Dr. Mohamed Khalid (Dr. Khalid), an orthopaedic surgeon specializing in hand and upper extremity trauma, testified that Mr. Meier needed extended treatment, therapy, and prescription medications as a result of his injuries caused by the accident. Dr. Khalid testified that it was “quite likely” Mr. Meier would continue to suffer from the effects of the accident in the future. Dr. Khalid testified that “significant energy transferred” during the accident, resulting in a fracture of Mr. Meier's arm bone in multiple locations and a significant soft tissue injury, which had a high incidence of infection due to exposure to bacteria. Dr. Khalid also testified regarding Mr. Meier's pain from air trapped between the lungs and neck and chest cavity due to a collapsed lung, which could be “quite painful.” Dr. Khalid testified that Mr. Meier had a “new onset of pain” in his wrist one year after the accident and that Mr. Meier was likely to have pain, weakness, and loss of mobility in his arm on a long-term basis. Dr. Khalid testified that it was quite likely that these symptoms could affect Mr. Meier for the remainder of his life.
Dr. Brett Crist (Dr. Crist), an orthopaedic traumatologist and an associate professor of orthopaedics, testified that, within a reasonable degree of medical certainty, Mr. Meier's injuries caused him to need extensive treatment by surgeons, non-surgeons, therapists, and hospitals following the accident. Dr. Crist testified that Mr. Meier would continue to suffer from the effects of the accident for the rest of his life. Dr. Crist testified that he began treating Mr. Meier several weeks after the accident. Dr. Crist testified that the fracture in Mr. Meier's right arm had not healed even though Mr. Meier had undergone surgery for the injury following the accident. Dr. Crist testified that the broken parts of the bone in Mr. Meier's arm were not rejoining because the blood supply to the bone also had been injured. Dr. Crist testified that he performed a bone graft surgery on Mr. Meier several months after the accident. Dr. Christ took a graft from Mr. Meier's pelvic bone and inserted into his arm to try to stimulate healing. Dr. Crist also inserted a plate and screws into Mr. Meier's arm to hold the bone in position to make the graft stable and to encourage the arm to heal. Dr. Crist testified that, the bone shortened as it healed, placing increased pressure on the ligaments and bones in his wrist and causing him pain. Dr. Crist testified that Mr. Meier experienced increased pain with increased use of his arm and wrist and during physical therapy.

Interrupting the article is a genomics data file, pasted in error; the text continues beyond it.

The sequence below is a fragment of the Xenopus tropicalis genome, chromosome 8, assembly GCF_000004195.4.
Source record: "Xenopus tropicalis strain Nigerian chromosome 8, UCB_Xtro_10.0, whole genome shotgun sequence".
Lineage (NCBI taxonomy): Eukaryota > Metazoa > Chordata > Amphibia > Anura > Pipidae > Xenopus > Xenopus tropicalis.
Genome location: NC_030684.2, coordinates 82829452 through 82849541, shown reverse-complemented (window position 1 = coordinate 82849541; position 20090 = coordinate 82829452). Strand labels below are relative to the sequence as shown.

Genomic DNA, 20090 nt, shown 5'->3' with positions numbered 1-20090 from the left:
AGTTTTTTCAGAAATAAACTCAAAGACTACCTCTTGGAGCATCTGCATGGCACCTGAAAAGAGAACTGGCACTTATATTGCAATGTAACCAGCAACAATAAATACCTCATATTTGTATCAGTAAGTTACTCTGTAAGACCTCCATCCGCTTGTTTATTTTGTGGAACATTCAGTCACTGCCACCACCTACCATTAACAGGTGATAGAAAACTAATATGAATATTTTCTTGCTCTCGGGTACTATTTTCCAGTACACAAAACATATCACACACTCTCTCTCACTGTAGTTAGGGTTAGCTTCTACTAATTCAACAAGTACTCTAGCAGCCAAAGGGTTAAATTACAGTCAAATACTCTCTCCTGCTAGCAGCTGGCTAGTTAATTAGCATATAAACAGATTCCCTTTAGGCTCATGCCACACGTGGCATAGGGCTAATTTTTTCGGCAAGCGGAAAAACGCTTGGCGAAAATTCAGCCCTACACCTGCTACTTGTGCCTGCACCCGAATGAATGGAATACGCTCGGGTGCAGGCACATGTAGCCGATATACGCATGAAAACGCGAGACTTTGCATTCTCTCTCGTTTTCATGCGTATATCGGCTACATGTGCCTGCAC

Dr. Thorkild Norregaard (Dr. Norregaard), a neurosurgeon, testified that Mr. Meier's tremors were caused by a closed-head injury resulting from the accident. Dr. Norregaard testified that Mr. Meier's tremors were possibly genetic but dramatically worsened after the accident. Dr. Norregaard testified that Mr. Meier's tremors were so severe following the accident that Mr. Meier could not drink a glass of water. The severity of the tremors required the permanent placement of a brain stimulator in Mr. Meier's brain in conjunction with the placement of a pulse generator in Mr. Meier's chest to control the tremors. Using anatomical models, Dr. Norregaard described the manner in which he drilled holes in Mr. Meier's skull to implant the electrodes of the brain stimulator into the deepest center of the brain. Dr. Norregaard testified that the pulse generator in Mr. Meier's chest must be replaced every five to six years for the remainder of Mr. Meier's life.